U.S. Senator from Florida Bill Nelson seized upon all of the press generated by his state’s new instructional materials law to stand up for science on Monday and accuse Gov. Rick Scott of being anti-science: In Senate floor speech, Bill Nelson takes aim at Rick Scott and GOP’s ‘war on science’
Nelson took aim at a bill sponsored by Naples House Republican Bryon Donald that will allow anyone in the state to challenge and possibly change what kids are learning in public schools. The senator said he feared that could chill discussion on climate change in Florida schools.
“Sea-level rise in South Florida is a fact,” he began.
Unfortunately, Nelson makes a mistake here:
“But if there are some who object to that climate science, then, under this new law just signed by the governor, they are going to be able to object to that subject being taught in our public schools and a single hearing officer will determine — a single hearing officer – will determine — lord only knows who that officer is appointed by — that single person will determine under the new law if the objection is justified and they can force a local public school to remove the subject from its curriculum.”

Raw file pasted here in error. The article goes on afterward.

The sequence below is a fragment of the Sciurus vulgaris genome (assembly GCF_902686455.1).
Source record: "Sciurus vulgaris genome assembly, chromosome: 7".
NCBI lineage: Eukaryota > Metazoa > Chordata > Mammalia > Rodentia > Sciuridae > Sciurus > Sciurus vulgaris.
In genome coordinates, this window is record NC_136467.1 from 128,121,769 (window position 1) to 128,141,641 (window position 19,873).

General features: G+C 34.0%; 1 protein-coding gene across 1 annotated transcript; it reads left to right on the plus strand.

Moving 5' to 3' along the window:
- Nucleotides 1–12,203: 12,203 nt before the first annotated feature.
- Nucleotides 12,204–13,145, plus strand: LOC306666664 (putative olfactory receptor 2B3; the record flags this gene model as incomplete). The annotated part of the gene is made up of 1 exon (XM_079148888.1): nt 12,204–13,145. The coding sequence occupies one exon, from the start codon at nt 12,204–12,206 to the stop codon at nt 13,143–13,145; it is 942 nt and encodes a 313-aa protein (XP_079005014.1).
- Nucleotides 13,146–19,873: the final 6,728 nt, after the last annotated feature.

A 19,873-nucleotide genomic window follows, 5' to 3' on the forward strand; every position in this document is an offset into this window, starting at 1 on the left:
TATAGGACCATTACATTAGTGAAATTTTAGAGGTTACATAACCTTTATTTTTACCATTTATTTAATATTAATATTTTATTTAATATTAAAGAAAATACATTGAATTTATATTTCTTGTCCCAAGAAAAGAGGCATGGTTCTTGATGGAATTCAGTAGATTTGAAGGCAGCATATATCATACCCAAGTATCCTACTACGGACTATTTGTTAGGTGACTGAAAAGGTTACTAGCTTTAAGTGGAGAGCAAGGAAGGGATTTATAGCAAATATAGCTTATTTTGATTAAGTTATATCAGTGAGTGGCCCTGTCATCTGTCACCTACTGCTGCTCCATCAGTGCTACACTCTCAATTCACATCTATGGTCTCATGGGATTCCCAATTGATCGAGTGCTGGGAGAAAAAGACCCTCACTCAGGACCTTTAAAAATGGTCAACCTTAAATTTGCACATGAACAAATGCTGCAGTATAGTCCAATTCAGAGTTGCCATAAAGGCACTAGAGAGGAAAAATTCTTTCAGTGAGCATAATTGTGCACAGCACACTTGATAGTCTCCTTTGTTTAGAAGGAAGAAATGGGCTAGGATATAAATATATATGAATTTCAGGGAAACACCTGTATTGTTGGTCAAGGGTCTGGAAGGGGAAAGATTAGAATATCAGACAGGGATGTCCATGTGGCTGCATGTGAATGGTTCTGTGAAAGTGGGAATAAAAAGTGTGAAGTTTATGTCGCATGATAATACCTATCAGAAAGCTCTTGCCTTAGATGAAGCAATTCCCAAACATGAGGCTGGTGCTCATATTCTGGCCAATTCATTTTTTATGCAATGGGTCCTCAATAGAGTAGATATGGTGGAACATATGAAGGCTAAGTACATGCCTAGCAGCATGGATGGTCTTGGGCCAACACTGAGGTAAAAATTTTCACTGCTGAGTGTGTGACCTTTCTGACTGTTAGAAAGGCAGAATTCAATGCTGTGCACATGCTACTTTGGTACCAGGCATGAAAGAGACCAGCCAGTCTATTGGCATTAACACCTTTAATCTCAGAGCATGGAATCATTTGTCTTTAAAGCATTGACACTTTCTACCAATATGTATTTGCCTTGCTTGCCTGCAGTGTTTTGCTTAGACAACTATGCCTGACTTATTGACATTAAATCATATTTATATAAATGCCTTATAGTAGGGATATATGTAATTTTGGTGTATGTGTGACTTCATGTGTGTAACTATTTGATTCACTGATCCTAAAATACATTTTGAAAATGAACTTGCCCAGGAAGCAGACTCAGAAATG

He’s right to be worried about who that hearing officer could be. But the hearing officer doesn’t make any final decisions. He or she only makes a recommendation to the school board, which makes the final decision. Read the final version of the law here (pdf file). Also, it’s unlikely that this law will be used to remove subjects from the curriculum. The curriculum is mainly driven by the state science standards. Instead, school boards could alter what’s in instructional materials, such as textbooks, online materials, workbooks, etc. In other words, evolution and climate change won’t be erased. Rather, those subjects might be watered down or “balanced” with other unscientific ideas (intelligent design or climate change denial arguments).
For instance, the law’s authors and supporters said:
“Darwin’s theory is a theory, and the biblical view is a theory, and our kids should be taught both in a balanced way,” [Florida Citizens’ Alliance’s Keith Flaugh] said.
And that goal was repeated:
“The science here is not proven on either side,” Flaugh said. “There are lots of scientists on both sides of that equation: Creationism versus the theory of evolution. They’re both theories. And all we’re asking for is both sides of the discussion in a balanced way be put in front of the students.”
And it was repeated yet again:
“We’re not trying to ban books,” said Keith Flaugh, founder of the Florida Citizens’ Alliance, which pushed for that state’s bill.
He said his group is seeking balance in school instruction, including teaching both evolution and creationism and the various arguments about climate change.
Despite Sen. Nelson’s error, we appreciate that he is aware of the law and its potential negative impact on science education. Thank you, sir.